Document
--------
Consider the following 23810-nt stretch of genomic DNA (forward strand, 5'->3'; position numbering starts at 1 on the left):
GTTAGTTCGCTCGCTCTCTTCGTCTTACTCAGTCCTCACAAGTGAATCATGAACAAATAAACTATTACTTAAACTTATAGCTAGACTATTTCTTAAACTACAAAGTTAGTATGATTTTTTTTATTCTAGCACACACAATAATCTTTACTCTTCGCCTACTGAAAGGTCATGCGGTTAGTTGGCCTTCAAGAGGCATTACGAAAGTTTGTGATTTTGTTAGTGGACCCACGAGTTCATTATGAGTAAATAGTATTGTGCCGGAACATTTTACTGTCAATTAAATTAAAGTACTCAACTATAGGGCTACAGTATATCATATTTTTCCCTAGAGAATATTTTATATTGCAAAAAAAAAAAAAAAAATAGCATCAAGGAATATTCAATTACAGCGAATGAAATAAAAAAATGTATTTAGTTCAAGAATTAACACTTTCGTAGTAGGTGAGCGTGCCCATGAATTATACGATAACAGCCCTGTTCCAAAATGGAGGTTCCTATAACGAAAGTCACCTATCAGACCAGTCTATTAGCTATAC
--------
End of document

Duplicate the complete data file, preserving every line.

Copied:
Consider the following 23810-nt stretch of genomic DNA (forward strand, 5'->3'; position numbering starts at 1 on the left):
GTTAGTTCGCTCGCTCTCTTCGTCTTACTCAGTCCTCACAAGTGAATCATGAACAAATAAACTATTACTTAAACTTATAGCTAGACTATTTCTTAAACTACAAAGTTAGTATGATTTTTTTTATTCTAGCACACACAATAATCTTTACTCTTCGCCTACTGAAAGGTCATGCGGTTAGTTGGCCTTCAAGAGGCATTACGAAAGTTTGTGATTTTGTTAGTGGACCCACGAGTTCATTATGAGTAAATAGTATTGTGCCGGAACATTTTACTGTCAATTAAATTAAAGTACTCAACTATAGGGCTACAGTATATCATATTTTTCCCTAGAGAATATTTTATATTGCAAAAAAAAAAAAAAAAATAGCATCAAGGAATATTCAATTACAGCGAATGAAATAAAAAAATGTATTTAGTTCAAGAATTAACACTTTCGTAGTAGGTGAGCGTGCCCATGAATTATACGATAACAGCCCTGTTCCAAAATGGAGGTTCCTATAACGAAAGTCACCTATCAGACCAGTCTATTAGCTATAC